Negative keywords are essentially the opposite of a keyword. Sort of like an anti–keyword that prevents your PPC ad from generating impressions. This may seem like a neat yet like a far flung notion especially in lieu of all this emphasis on the PPC Long Tail, but hear me out…
Paid search in most cases isn’t about quantity but rather quality. Without embarking on a thesis regarding keyword match type selection, we can still have an effective discussion about negative keywords by simply looking at the basic decision cycle of the would be searcher that may or may not convert to a customer or interested lead. This discussion will be brief and make 2 assumptions.
- You sell a product and prefer to minimize product returns and restocking costs, shipping debacles, etc..
- You want leads qualified enough that a reasonable % of them will ultimately convert into a client, not a long list of people with a questionnaire in hand scoping out you and the competition.
- You don’t offer free samples or trials, or rely heavily on money back guarantees.
With that said you can either upload the file provided or simply copy and paste this list into your campaign negative keywords settings page, located within the campaign summary page is we’re within the AdWords interface. Yahoo and adCenter are a bit different but the same concept applies. Once again, this is a starting point…I will be discussing best practices using negative keywords in a future post. For now simply upload the list and begin to disqualify searchers, thus improving your conversion rate, and click through rate thus bolstering your quality score and effectively lowering your CPC (cost per click).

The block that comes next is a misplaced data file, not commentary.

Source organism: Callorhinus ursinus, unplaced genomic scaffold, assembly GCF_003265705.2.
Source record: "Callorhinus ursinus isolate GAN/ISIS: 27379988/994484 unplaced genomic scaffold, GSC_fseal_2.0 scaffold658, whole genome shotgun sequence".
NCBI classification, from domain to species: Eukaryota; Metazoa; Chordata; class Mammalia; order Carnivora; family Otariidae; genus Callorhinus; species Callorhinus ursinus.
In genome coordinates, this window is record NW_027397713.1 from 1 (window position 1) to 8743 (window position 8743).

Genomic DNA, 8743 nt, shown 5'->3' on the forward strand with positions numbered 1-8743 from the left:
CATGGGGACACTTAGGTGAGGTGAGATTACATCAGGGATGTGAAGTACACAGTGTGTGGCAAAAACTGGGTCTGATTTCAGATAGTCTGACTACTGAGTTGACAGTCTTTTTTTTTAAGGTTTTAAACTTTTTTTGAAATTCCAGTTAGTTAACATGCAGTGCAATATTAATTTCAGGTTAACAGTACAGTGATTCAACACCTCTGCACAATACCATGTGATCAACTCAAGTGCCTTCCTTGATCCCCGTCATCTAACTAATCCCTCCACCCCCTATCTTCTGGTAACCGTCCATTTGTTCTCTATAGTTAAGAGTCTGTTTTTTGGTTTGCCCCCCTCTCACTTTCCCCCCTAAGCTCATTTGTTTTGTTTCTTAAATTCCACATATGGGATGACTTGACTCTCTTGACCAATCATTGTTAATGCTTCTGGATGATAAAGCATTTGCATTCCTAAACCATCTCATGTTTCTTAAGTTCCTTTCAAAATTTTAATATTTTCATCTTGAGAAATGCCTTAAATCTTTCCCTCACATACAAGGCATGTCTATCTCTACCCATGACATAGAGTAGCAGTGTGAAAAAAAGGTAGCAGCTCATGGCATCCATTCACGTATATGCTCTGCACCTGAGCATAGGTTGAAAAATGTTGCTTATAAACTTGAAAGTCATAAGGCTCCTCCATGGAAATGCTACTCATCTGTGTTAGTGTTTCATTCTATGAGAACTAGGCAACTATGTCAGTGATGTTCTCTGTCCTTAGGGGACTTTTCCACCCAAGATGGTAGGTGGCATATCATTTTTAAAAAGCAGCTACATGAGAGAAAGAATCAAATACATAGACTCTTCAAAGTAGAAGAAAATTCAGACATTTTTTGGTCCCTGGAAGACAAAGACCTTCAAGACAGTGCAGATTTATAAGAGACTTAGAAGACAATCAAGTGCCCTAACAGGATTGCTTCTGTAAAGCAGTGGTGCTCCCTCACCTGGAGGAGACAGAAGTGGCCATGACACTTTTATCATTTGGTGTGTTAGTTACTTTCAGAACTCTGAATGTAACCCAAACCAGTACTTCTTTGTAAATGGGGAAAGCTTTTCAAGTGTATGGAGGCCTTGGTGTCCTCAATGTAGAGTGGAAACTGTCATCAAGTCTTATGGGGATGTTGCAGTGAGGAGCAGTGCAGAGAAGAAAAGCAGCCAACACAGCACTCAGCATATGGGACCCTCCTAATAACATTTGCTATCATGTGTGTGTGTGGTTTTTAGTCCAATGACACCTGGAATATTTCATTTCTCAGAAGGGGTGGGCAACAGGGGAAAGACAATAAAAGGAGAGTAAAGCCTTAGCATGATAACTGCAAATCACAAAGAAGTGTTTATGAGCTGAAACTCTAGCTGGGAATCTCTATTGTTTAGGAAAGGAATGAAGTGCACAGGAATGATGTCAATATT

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There is also a feature within Google AdWords that allows you to add match types to negative keywords…let’s preview this really quickly but return to it in greater detail next post. Say you sell ring tones through pay per click marketing and other forms of affiliate marketing. Assuming you have a huge selection, perhaps 30% of your budget goes to the broad match term (more on match types soon) Ring Tones. Now further imagine that about 25% of people out there are looking for free ringtones and they’ll sacrifice their personal info for it.
Apply the following convention to free ring tone.
- It’s a negative keyword, free
- Also use -[free ring tone], -[free ring tones] to be sure that you will never come up for the exact match query, free ring tone although you bid on ring tone or variants of ring tone.
- Further if you have many types of ring tones, try the phrase match negative -“free ring tone” so anything before it in the search query such as 50 cent free ring tone, or hip hop free ring tone won’t trigger your ad. Your broad match term Ring Tones may not show, but take a few seconds and do your diligence to protect your budget!
If you have any more universal negatives, please download the document and send it back to:
Universal Negative Keywords – doc. here |Thanks Greg L and Lee G!